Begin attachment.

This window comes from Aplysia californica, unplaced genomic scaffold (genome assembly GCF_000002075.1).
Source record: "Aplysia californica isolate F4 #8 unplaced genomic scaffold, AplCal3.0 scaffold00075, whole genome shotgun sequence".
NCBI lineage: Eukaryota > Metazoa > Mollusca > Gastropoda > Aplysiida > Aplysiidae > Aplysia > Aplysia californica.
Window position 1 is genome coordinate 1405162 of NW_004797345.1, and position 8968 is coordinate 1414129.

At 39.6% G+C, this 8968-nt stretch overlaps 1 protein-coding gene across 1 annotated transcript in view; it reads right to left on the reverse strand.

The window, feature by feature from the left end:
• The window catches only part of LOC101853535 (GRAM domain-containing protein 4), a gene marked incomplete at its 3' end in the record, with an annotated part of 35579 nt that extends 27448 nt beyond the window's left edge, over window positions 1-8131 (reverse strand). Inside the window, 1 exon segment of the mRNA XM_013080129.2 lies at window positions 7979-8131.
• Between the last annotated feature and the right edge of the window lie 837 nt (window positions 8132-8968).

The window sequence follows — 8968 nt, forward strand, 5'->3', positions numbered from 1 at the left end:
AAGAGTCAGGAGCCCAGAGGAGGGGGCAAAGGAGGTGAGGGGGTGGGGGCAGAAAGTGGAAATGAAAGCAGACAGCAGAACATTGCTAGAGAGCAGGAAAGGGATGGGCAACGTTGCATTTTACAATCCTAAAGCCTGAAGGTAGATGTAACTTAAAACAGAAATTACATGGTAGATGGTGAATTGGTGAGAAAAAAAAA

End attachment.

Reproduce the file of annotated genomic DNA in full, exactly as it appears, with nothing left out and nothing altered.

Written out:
This window comes from Aplysia californica, unplaced genomic scaffold (genome assembly GCF_000002075.1).
Source record: "Aplysia californica isolate F4 #8 unplaced genomic scaffold, AplCal3.0 scaffold00075, whole genome shotgun sequence".
NCBI lineage: Eukaryota > Metazoa > Mollusca > Gastropoda > Aplysiida > Aplysiidae > Aplysia > Aplysia californica.
Window position 1 is genome coordinate 1405162 of NW_004797345.1, and position 8968 is coordinate 1414129.

At 39.6% G+C, this 8968-nt stretch overlaps 1 protein-coding gene across 1 annotated transcript in view; it reads right to left on the reverse strand.

The window, feature by feature from the left end:
• The window catches only part of LOC101853535 (GRAM domain-containing protein 4), a gene marked incomplete at its 3' end in the record, with an annotated part of 35579 nt that extends 27448 nt beyond the window's left edge, over window positions 1-8131 (reverse strand). Inside the window, 1 exon segment of the mRNA XM_013080129.2 lies at window positions 7979-8131.
• Between the last annotated feature and the right edge of the window lie 837 nt (window positions 8132-8968).

The window sequence follows — 8968 nt, forward strand, 5'->3', positions numbered from 1 at the left end:
AAGAGTCAGGAGCCCAGAGGAGGGGGCAAAGGAGGTGAGGGGGTGGGGGCAGAAAGTGGAAATGAAAGCAGACAGCAGAACATTGCTAGAGAGCAGGAAAGGGATGGGCAACGTTGCATTTTACAATCCTAAAGCCTGAAGGTAGATGTAACTTAAAACAGAAATTACATGGTAGATGGTGAATTGGTGAGAAAAAAAAA